Labelling theory is a bottom-up micro approach because it looks at the meanings and the reasons behind crime. Labelling theory is often referred to as the social-reaction theory because it focuses on the links between criminal activities and the reaction to these activities. As a theory it focuses on the process whereby some individuals or groups become labelled as deviant. Its usefulness can be gauged by its influence on subsequent theories such as New Criminology and elements of Left realism.
This is a focused introduction. A nice evaluative point is made in the last sentence.
Howard Becker developed labelling theory to explain how a person becomes deviant not so much through their actions as through social reactions. If a person’s behaviour is labelled deviant or criminal, he may become marginalised and be seen as non-conformist by society. This can result in the person being labelled as deviant and this label becomes their master status. This means that the person might identify with this role and continue committing criminal or deviant acts by turning to a deviant career. However, it is also important to note that labelling is not the only factor that might lead to a person turning to a deviant career. For example, the functionalists would talk in terms of anomie and blocked opportunities whereas Marxists would focus on structural inequalities like poverty and unemployment. Other theories thus challenge labelling theory’s usefulness.
This rather long but detailed paragraph unpacks and explains labelling theory and brings in key concepts like master status and deviant career. There is a good evaluative section at the end, which compares labelling theory’s ideas with functionalist and Marxist alternatives.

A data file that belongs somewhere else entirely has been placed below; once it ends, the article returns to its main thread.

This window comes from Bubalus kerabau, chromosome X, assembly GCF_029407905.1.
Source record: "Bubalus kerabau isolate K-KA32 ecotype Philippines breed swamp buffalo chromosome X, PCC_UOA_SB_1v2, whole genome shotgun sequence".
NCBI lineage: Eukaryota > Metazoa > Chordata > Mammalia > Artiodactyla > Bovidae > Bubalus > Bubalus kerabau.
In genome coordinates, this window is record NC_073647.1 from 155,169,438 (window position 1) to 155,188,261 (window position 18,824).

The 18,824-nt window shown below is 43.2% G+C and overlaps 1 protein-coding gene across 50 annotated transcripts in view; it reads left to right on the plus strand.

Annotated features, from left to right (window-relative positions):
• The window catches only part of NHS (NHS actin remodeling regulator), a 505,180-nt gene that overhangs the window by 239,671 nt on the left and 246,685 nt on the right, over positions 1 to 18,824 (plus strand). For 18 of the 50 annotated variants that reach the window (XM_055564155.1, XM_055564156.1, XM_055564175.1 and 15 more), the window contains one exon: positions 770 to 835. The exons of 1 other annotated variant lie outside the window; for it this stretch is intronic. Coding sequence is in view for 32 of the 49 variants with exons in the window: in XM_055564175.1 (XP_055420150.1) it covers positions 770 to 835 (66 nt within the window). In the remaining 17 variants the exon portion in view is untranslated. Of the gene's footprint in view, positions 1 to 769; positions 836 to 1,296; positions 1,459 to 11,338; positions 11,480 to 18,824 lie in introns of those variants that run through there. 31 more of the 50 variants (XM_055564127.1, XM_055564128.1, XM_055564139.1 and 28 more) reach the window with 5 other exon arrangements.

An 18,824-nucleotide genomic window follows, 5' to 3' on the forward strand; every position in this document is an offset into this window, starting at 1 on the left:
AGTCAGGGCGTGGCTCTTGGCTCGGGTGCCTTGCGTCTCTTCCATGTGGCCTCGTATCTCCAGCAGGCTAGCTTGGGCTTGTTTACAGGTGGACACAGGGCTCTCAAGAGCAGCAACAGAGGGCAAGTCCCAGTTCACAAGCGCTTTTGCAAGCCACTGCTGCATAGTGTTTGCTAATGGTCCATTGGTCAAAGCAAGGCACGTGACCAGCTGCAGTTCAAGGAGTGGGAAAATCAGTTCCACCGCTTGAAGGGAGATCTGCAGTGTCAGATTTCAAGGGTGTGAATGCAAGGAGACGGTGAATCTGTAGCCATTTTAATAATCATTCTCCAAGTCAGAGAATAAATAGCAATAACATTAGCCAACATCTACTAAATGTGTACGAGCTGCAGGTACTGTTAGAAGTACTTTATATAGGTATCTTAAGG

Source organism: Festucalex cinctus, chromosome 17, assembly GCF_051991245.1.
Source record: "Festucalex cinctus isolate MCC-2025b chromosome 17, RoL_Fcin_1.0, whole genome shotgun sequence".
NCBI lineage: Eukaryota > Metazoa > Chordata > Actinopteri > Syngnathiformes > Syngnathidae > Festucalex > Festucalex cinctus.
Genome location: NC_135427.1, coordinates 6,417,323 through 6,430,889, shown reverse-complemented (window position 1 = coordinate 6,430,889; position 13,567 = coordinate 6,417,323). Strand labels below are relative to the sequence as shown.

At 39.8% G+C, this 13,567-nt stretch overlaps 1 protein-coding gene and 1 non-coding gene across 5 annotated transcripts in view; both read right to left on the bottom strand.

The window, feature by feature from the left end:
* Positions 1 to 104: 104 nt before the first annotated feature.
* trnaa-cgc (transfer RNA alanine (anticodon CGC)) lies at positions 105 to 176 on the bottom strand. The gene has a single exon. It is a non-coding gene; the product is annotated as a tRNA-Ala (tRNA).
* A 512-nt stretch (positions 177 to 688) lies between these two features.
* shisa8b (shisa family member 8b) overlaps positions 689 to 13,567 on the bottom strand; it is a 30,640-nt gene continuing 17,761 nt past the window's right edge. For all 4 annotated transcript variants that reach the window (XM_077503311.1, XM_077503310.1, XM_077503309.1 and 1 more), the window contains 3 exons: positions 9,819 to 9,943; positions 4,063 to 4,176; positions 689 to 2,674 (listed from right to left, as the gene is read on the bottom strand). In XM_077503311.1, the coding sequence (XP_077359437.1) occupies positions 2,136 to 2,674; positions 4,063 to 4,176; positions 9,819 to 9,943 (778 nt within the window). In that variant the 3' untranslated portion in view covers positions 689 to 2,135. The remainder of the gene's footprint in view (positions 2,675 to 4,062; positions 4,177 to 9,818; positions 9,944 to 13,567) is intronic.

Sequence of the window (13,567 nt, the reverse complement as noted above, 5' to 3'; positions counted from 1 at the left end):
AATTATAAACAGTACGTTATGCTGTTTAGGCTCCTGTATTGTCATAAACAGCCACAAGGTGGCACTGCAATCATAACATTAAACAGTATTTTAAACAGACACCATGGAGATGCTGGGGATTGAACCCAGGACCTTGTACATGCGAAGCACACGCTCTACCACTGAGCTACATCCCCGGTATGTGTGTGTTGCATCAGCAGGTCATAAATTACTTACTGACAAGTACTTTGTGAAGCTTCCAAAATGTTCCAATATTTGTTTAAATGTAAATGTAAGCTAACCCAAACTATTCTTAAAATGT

Edwin Lemert proposed that there are two types of deviance. Primary deviance refers to the act of deviance the person commits. Secondary deviance refers to the social reaction of the public (family and society) to the act. Like Becker, he implies that the social reaction is more important than the criminal act. Lemert gives an example of the fear of stuttering among Hopi Indians and how the social reaction of parents can lead to stuttering among their children increasing rather than decreasing. Thus the social reaction can encourage further deviance as a form of social construction. However, Akers (1967) criticised labelling theorists for presenting deviants as perfectly normal people who are no different from anyone else until someone comes along and slaps a label on them. There is often a good reason why the label is applied to certain groups or individuals and not to others. As long as labelling fails to explain this, then it is an incomplete theory and less than useful.
The work of Lemert and primary and secondary deviance are discussed using his example of Native Americans and stuttering. The work and ideas of Akers are used to evaluate labelling theory.
Steven Box, although generally associated with a Marxist perspective, can be identified with labelling theory and social-reaction theory. As part of a jury trying a case of a woman caught shoplifting, he found that other members of the jury put false claims on their expense forms. This shows that even though their fraudulent expenses were worth more than the value of the goods shoplifted, because there was no negative social reaction towards them, unlike the shoplifter, they were not labelled as deviant. Box’s study highlights the usefulness of labelling theory in showing how the social reaction is more important than the deviant act.
Box’s case study of jury service is a good illustration of how the act is insignificant compared with the social reaction. Note: although Box is not a labelling theorist, this example is a good illustration of labelling theory.